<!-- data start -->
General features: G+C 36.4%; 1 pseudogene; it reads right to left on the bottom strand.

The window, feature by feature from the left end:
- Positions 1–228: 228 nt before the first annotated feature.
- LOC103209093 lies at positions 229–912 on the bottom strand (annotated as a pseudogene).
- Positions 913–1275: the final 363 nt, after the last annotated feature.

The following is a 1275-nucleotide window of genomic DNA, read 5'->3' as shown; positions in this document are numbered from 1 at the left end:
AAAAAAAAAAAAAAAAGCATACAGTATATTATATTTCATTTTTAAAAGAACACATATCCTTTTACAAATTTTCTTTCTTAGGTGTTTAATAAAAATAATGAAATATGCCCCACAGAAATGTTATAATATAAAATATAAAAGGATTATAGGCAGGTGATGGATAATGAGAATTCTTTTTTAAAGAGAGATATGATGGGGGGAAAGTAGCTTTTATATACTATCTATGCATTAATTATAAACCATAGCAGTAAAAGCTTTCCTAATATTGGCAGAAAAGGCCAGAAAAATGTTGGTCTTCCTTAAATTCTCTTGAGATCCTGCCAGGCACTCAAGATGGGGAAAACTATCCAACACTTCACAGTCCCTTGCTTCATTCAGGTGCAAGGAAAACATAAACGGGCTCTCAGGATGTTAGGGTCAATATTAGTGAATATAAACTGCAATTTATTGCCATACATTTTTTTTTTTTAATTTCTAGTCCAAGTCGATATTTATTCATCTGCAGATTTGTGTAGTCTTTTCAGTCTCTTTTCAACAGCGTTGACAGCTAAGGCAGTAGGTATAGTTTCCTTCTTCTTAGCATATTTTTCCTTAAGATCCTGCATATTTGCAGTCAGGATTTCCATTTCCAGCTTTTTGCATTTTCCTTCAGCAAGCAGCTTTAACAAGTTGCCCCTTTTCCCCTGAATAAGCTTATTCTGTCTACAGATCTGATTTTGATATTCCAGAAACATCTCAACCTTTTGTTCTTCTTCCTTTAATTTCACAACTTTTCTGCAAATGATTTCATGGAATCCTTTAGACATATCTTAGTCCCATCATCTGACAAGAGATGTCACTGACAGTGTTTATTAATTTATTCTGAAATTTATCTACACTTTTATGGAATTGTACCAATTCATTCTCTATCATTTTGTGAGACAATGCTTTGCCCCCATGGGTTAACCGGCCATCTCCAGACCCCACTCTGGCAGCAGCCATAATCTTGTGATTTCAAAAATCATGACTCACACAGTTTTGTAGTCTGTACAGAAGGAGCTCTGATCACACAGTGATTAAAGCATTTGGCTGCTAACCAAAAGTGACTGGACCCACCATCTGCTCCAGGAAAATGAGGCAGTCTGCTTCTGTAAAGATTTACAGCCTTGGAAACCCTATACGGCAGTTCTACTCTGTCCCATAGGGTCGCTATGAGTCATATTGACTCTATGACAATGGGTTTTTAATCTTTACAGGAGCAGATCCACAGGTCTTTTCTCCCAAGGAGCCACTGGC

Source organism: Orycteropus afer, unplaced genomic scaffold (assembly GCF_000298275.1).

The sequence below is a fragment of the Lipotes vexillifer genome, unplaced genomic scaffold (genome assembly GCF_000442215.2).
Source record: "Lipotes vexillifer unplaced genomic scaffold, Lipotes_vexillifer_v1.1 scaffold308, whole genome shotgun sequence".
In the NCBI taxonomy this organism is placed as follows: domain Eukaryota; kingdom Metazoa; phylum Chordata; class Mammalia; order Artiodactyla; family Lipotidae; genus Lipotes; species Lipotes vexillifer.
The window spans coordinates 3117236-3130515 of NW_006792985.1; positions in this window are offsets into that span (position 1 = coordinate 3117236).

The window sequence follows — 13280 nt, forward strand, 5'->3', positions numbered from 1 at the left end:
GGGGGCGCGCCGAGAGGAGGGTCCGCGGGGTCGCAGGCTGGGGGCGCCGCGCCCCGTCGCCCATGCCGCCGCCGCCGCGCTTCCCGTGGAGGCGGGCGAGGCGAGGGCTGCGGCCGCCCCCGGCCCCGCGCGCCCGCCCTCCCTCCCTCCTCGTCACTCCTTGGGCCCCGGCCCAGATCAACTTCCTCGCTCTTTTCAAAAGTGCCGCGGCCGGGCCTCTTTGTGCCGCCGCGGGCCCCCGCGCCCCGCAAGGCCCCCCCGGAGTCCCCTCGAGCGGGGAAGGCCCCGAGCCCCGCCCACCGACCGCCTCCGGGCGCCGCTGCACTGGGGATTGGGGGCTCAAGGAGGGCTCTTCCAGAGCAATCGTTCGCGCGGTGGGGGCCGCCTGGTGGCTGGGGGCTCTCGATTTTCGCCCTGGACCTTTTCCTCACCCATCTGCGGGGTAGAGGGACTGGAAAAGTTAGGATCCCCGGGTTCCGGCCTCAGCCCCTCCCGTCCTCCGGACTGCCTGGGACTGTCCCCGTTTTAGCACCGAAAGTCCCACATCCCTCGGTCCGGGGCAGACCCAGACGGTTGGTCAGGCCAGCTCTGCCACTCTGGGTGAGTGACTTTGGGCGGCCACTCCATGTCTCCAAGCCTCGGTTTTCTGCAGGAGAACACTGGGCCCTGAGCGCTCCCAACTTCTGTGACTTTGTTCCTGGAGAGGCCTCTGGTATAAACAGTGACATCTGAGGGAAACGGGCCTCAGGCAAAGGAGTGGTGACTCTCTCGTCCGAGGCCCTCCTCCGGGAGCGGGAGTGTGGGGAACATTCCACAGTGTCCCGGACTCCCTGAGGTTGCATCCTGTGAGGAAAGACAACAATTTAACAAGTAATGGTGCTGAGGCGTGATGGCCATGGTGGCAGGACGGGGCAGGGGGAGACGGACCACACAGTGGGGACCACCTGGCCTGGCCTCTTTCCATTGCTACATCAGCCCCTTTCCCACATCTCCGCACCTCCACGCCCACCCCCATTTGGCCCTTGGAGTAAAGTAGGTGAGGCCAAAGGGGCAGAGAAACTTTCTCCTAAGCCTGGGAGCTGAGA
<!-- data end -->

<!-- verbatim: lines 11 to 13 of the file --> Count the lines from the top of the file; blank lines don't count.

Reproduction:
In the NCBI taxonomy this organism is placed as follows: domain Eukaryota; kingdom Metazoa; phylum Chordata; class Mammalia; order Artiodactyla; family Lipotidae; genus Lipotes; species Lipotes vexillifer.
The window spans coordinates 3117236-3130515 of NW_006792985.1; positions in this window are offsets into that span (position 1 = coordinate 3117236).

The window sequence follows — 13280 nt, forward strand, 5'->3', positions numbered from 1 at the left end: